Good4Patients: How Patients Go Public With Their Illness…Or Not.

At Rx4good, we firmly believe that there isn’t just one patient experience, and never just one patient voice, which is why understanding diverse patient populations is so important when developing engagement strategies to reach patients and caregivers.  That perspective was borne out in this weekend’s New York Times (3/4/17), where Bruce Feiler reports that going public – or not — with news of one’s medical condition is deeply rooted in individual privacy preferences, disease state, age and social engagement comfort levels.

 In “Whom Do You Tell When You’re Sick?  Maybe Everyone You Know,Feiler notes that older people tend more towards secrecy and younger towards disclosure.  But medical conditions can also impact a person’s willingness to share their illness with others, says Feiler who wrote about his own mother’s decision to keep relatively minor surgery a well-kept secret.  Heidi Adams, Rx4good’s Chief Patient Advocate and a lifelong advocate for people with cancer, says in the article that it’s a very individual decision. She noted that young people live out their lives on social media so naturally may be inclined to over share information. She recommends communicating more conservatively at the beginning, knowing that you can open up your privacy settings later on, but that it’s hard to put the genie back in the bottle once you share more broadly. And if you designate a surrogate to communicate on your behalf, don’t hesitate to set parameters for that person.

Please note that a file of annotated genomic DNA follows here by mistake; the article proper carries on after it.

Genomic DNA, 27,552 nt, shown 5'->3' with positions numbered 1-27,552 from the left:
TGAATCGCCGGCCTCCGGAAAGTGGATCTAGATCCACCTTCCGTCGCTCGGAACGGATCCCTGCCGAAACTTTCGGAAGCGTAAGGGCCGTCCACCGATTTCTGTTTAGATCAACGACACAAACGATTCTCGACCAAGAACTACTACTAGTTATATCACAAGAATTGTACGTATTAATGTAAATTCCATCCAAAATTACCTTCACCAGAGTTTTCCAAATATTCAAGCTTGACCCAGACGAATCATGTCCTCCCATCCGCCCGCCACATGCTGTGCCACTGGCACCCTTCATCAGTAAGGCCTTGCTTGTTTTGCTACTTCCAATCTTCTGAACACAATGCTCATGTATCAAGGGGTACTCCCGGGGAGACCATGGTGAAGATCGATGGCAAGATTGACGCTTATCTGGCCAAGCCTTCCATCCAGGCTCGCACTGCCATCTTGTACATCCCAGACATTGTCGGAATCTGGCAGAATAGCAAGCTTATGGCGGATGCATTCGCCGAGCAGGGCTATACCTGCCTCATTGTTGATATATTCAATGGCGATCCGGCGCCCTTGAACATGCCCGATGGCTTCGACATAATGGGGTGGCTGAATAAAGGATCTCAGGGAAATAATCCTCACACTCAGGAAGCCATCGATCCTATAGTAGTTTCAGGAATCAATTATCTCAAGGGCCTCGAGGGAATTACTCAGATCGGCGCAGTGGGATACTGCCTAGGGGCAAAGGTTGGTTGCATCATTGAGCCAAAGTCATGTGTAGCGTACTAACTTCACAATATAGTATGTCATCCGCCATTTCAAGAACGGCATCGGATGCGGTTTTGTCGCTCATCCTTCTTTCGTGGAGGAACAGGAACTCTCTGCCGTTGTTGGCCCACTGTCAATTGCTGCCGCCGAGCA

Feiler also noted that sometimes sharing can have the unexpected benefit of allowing a patient to help others in similar situations. We believe this desire to help is why so many patients are willing to share deeply personal information and experiences with companies during ad boards and other research forums.  The personal risks of information-sharing make it even more important to be respectful of their contributions by creating a comfortable environment for information sharing, getting creative with interview methodologies and sharing back results.

 No matter the style of sharing, going public can have an unexpected side effect, notes Feiler.  It gives patients a sense of control over their lives at a time of often intense helplessness.  To read the full article, click here.